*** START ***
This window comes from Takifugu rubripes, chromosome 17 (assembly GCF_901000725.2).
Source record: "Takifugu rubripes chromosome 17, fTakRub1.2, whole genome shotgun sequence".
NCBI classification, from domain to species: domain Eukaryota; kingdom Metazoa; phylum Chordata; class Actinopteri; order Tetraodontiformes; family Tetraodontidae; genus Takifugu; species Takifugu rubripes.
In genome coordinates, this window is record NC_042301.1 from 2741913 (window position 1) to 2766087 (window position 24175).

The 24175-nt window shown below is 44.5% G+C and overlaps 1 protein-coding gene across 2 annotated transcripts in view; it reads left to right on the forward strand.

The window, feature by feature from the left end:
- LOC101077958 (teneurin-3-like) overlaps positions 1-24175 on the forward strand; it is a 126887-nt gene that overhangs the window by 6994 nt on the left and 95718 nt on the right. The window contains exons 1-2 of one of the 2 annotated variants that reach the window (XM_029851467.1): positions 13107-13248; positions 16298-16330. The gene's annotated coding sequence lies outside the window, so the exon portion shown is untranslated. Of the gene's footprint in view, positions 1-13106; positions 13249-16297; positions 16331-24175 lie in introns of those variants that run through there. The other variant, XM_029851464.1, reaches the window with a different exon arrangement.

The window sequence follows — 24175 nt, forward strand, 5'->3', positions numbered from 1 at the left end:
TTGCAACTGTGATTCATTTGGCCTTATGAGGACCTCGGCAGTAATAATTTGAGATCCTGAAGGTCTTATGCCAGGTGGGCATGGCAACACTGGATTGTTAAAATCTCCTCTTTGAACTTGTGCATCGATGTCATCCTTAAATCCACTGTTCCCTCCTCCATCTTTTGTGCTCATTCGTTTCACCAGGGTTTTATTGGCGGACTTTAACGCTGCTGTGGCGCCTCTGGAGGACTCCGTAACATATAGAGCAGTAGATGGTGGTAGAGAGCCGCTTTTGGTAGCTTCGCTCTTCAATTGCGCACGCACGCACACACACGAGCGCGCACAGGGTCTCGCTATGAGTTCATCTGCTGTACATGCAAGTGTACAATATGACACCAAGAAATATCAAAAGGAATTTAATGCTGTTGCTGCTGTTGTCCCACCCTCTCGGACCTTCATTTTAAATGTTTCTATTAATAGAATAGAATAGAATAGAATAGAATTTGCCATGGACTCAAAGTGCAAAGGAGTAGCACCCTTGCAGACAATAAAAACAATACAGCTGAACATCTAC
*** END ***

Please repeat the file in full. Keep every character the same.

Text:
This window comes from Takifugu rubripes, chromosome 17 (assembly GCF_901000725.2).
Source record: "Takifugu rubripes chromosome 17, fTakRub1.2, whole genome shotgun sequence".
NCBI classification, from domain to species: domain Eukaryota; kingdom Metazoa; phylum Chordata; class Actinopteri; order Tetraodontiformes; family Tetraodontidae; genus Takifugu; species Takifugu rubripes.
In genome coordinates, this window is record NC_042301.1 from 2741913 (window position 1) to 2766087 (window position 24175).

The 24175-nt window shown below is 44.5% G+C and overlaps 1 protein-coding gene across 2 annotated transcripts in view; it reads left to right on the forward strand.

The window, feature by feature from the left end:
- LOC101077958 (teneurin-3-like) overlaps positions 1-24175 on the forward strand; it is a 126887-nt gene that overhangs the window by 6994 nt on the left and 95718 nt on the right. The window contains exons 1-2 of one of the 2 annotated variants that reach the window (XM_029851467.1): positions 13107-13248; positions 16298-16330. The gene's annotated coding sequence lies outside the window, so the exon portion shown is untranslated. Of the gene's footprint in view, positions 1-13106; positions 13249-16297; positions 16331-24175 lie in introns of those variants that run through there. The other variant, XM_029851464.1, reaches the window with a different exon arrangement.

The window sequence follows — 24175 nt, forward strand, 5'->3', positions numbered from 1 at the left end:
TTGCAACTGTGATTCATTTGGCCTTATGAGGACCTCGGCAGTAATAATTTGAGATCCTGAAGGTCTTATGCCAGGTGGGCATGGCAACACTGGATTGTTAAAATCTCCTCTTTGAACTTGTGCATCGATGTCATCCTTAAATCCACTGTTCCCTCCTCCATCTTTTGTGCTCATTCGTTTCACCAGGGTTTTATTGGCGGACTTTAACGCTGCTGTGGCGCCTCTGGAGGACTCCGTAACATATAGAGCAGTAGATGGTGGTAGAGAGCCGCTTTTGGTAGCTTCGCTCTTCAATTGCGCACGCACGCACACACACGAGCGCGCACAGGGTCTCGCTATGAGTTCATCTGCTGTACATGCAAGTGTACAATATGACACCAAGAAATATCAAAAGGAATTTAATGCTGTTGCTGCTGTTGTCCCACCCTCTCGGACCTTCATTTTAAATGTTTCTATTAATAGAATAGAATAGAATAGAATAGAATTTGCCATGGACTCAAAGTGCAAAGGAGTAGCACCCTTGCAGACAATAAAAACAATACAGCTGAACATCTAC